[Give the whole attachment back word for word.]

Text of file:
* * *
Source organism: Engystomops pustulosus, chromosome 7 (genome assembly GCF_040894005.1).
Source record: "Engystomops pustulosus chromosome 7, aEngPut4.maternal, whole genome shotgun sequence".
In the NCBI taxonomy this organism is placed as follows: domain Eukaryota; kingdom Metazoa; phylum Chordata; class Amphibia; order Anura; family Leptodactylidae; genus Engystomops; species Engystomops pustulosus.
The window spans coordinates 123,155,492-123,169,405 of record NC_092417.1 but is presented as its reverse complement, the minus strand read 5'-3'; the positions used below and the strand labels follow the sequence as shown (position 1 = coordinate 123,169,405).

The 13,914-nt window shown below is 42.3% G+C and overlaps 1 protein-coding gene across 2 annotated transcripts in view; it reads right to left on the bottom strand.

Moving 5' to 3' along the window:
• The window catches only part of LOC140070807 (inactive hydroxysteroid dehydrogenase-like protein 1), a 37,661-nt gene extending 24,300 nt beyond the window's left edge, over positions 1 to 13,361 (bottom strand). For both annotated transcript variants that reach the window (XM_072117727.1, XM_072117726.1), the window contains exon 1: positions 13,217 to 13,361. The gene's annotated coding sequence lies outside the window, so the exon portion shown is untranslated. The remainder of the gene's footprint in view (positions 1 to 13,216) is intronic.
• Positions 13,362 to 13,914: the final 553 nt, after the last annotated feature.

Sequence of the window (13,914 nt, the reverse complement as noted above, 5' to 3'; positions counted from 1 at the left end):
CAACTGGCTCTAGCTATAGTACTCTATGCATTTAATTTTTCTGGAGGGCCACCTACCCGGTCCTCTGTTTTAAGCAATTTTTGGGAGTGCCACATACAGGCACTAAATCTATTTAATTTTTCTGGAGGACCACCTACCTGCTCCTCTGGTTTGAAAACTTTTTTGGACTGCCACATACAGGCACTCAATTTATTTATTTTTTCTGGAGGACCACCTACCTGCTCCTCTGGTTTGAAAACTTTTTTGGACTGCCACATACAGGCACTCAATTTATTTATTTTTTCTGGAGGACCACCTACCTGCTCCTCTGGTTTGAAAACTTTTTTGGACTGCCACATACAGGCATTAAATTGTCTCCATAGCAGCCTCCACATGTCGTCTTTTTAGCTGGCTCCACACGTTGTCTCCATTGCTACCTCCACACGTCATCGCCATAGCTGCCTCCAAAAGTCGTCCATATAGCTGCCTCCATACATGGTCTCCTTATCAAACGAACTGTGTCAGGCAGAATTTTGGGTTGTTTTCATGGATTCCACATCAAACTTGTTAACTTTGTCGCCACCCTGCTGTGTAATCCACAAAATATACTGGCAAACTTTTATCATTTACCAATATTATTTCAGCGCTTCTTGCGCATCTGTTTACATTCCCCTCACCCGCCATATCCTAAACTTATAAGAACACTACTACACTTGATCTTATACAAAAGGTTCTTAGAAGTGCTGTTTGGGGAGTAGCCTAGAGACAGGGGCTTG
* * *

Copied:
Source organism: Engystomops pustulosus, chromosome 7 (genome assembly GCF_040894005.1).
Source record: "Engystomops pustulosus chromosome 7, aEngPut4.maternal, whole genome shotgun sequence".
In the NCBI taxonomy this organism is placed as follows: domain Eukaryota; kingdom Metazoa; phylum Chordata; class Amphibia; order Anura; family Leptodactylidae; genus Engystomops; species Engystomops pustulosus.
The window spans coordinates 123,155,492-123,169,405 of record NC_092417.1 but is presented as its reverse complement, the minus strand read 5'-3'; the positions used below and the strand labels follow the sequence as shown (position 1 = coordinate 123,169,405).

The 13,914-nt window shown below is 42.3% G+C and overlaps 1 protein-coding gene across 2 annotated transcripts in view; it reads right to left on the bottom strand.

Moving 5' to 3' along the window:
• The window catches only part of LOC140070807 (inactive hydroxysteroid dehydrogenase-like protein 1), a 37,661-nt gene extending 24,300 nt beyond the window's left edge, over positions 1 to 13,361 (bottom strand). For both annotated transcript variants that reach the window (XM_072117727.1, XM_072117726.1), the window contains exon 1: positions 13,217 to 13,361. The gene's annotated coding sequence lies outside the window, so the exon portion shown is untranslated. The remainder of the gene's footprint in view (positions 1 to 13,216) is intronic.
• Positions 13,362 to 13,914: the final 553 nt, after the last annotated feature.

Sequence of the window (13,914 nt, the reverse complement as noted above, 5' to 3'; positions counted from 1 at the left end):
CAACTGGCTCTAGCTATAGTACTCTATGCATTTAATTTTTCTGGAGGGCCACCTACCCGGTCCTCTGTTTTAAGCAATTTTTGGGAGTGCCACATACAGGCACTAAATCTATTTAATTTTTCTGGAGGACCACCTACCTGCTCCTCTGGTTTGAAAACTTTTTTGGACTGCCACATACAGGCACTCAATTTATTTATTTTTTCTGGAGGACCACCTACCTGCTCCTCTGGTTTGAAAACTTTTTTGGACTGCCACATACAGGCACTCAATTTATTTATTTTTTCTGGAGGACCACCTACCTGCTCCTCTGGTTTGAAAACTTTTTTGGACTGCCACATACAGGCATTAAATTGTCTCCATAGCAGCCTCCACATGTCGTCTTTTTAGCTGGCTCCACACGTTGTCTCCATTGCTACCTCCACACGTCATCGCCATAGCTGCCTCCAAAAGTCGTCCATATAGCTGCCTCCATACATGGTCTCCTTATCAAACGAACTGTGTCAGGCAGAATTTTGGGTTGTTTTCATGGATTCCACATCAAACTTGTTAACTTTGTCGCCACCCTGCTGTGTAATCCACAAAATATACTGGCAAACTTTTATCATTTACCAATATTATTTCAGCGCTTCTTGCGCATCTGTTTACATTCCCCTCACCCGCCATATCCTAAACTTATAAGAACACTACTACACTTGATCTTATACAAAAGGTTCTTAGAAGTGCTGTTTGGGGAGTAGCCTAGAGACAGGGGCTTG